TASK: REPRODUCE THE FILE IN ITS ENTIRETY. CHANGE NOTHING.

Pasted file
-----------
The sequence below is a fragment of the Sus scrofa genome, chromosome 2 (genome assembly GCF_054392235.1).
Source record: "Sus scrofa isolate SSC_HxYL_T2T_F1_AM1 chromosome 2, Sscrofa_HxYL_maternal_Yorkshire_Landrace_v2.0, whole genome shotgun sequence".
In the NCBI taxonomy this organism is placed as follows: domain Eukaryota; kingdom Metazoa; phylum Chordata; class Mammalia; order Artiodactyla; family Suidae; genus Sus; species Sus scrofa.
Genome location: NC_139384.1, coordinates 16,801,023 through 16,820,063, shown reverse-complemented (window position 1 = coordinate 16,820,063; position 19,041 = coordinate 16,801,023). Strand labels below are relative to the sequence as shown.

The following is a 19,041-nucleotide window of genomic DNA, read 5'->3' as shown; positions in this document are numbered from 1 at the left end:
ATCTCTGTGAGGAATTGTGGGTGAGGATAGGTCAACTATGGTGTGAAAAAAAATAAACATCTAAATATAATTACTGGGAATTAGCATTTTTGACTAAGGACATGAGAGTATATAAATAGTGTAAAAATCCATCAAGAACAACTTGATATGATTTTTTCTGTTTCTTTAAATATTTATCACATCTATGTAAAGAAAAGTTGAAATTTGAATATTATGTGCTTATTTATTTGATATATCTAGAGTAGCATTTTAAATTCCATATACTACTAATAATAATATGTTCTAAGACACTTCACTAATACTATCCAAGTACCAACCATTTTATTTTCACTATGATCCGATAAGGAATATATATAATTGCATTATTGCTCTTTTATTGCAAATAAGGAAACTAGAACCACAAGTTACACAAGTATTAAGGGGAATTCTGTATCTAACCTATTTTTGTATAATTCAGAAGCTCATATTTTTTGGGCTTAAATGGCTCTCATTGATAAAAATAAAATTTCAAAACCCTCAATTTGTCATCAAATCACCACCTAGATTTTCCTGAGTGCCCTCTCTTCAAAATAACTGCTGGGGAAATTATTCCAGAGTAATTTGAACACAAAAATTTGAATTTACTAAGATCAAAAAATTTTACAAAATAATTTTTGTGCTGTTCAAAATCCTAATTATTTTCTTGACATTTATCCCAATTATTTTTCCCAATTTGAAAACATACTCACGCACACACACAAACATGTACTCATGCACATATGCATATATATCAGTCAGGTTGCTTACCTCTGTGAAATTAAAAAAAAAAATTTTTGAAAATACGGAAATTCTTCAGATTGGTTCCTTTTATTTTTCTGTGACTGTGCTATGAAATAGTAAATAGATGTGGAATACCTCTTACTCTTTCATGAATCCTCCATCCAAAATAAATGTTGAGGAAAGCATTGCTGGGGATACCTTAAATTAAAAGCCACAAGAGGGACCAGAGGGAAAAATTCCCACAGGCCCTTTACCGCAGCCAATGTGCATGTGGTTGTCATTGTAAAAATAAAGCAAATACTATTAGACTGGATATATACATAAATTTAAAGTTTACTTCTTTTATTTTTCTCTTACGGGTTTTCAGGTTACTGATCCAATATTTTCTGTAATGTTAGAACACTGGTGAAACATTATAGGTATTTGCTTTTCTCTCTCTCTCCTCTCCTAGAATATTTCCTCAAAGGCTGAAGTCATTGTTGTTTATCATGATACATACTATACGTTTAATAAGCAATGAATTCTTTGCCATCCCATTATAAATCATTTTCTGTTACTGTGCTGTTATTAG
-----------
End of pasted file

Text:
The sequence below is a fragment of the Sus scrofa genome, chromosome 2 (genome assembly GCF_054392235.1).
Source record: "Sus scrofa isolate SSC_HxYL_T2T_F1_AM1 chromosome 2, Sscrofa_HxYL_maternal_Yorkshire_Landrace_v2.0, whole genome shotgun sequence".
In the NCBI taxonomy this organism is placed as follows: domain Eukaryota; kingdom Metazoa; phylum Chordata; class Mammalia; order Artiodactyla; family Suidae; genus Sus; species Sus scrofa.
Genome location: NC_139384.1, coordinates 16,801,023 through 16,820,063, shown reverse-complemented (window position 1 = coordinate 16,820,063; position 19,041 = coordinate 16,801,023). Strand labels below are relative to the sequence as shown.

The following is a 19,041-nucleotide window of genomic DNA, read 5'->3' as shown; positions in this document are numbered from 1 at the left end:
ATCTCTGTGAGGAATTGTGGGTGAGGATAGGTCAACTATGGTGTGAAAAAAAATAAACATCTAAATATAATTACTGGGAATTAGCATTTTTGACTAAGGACATGAGAGTATATAAATAGTGTAAAAATCCATCAAGAACAACTTGATATGATTTTTTCTGTTTCTTTAAATATTTATCACATCTATGTAAAGAAAAGTTGAAATTTGAATATTATGTGCTTATTTATTTGATATATCTAGAGTAGCATTTTAAATTCCATATACTACTAATAATAATATGTTCTAAGACACTTCACTAATACTATCCAAGTACCAACCATTTTATTTTCACTATGATCCGATAAGGAATATATATAATTGCATTATTGCTCTTTTATTGCAAATAAGGAAACTAGAACCACAAGTTACACAAGTATTAAGGGGAATTCTGTATCTAACCTATTTTTGTATAATTCAGAAGCTCATATTTTTTGGGCTTAAATGGCTCTCATTGATAAAAATAAAATTTCAAAACCCTCAATTTGTCATCAAATCACCACCTAGATTTTCCTGAGTGCCCTCTCTTCAAAATAACTGCTGGGGAAATTATTCCAGAGTAATTTGAACACAAAAATTTGAATTTACTAAGATCAAAAAATTTTACAAAATAATTTTTGTGCTGTTCAAAATCCTAATTATTTTCTTGACATTTATCCCAATTATTTTTCCCAATTTGAAAACATACTCACGCACACACACAAACATGTACTCATGCACATATGCATATATATCAGTCAGGTTGCTTACCTCTGTGAAATTAAAAAAAAAAATTTTTGAAAATACGGAAATTCTTCAGATTGGTTCCTTTTATTTTTCTGTGACTGTGCTATGAAATAGTAAATAGATGTGGAATACCTCTTACTCTTTCATGAATCCTCCATCCAAAATAAATGTTGAGGAAAGCATTGCTGGGGATACCTTAAATTAAAAGCCACAAGAGGGACCAGAGGGAAAAATTCCCACAGGCCCTTTACCGCAGCCAATGTGCATGTGGTTGTCATTGTAAAAATAAAGCAAATACTATTAGACTGGATATATACATAAATTTAAAGTTTACTTCTTTTATTTTTCTCTTACGGGTTTTCAGGTTACTGATCCAATATTTTCTGTAATGTTAGAACACTGGTGAAACATTATAGGTATTTGCTTTTCTCTCTCTCTCCTCTCCTAGAATATTTCCTCAAAGGCTGAAGTCATTGTTGTTTATCATGATACATACTATACGTTTAATAAGCAATGAATTCTTTGCCATCCCATTATAAATCATTTTCTGTTACTGTGCTGTTATTAG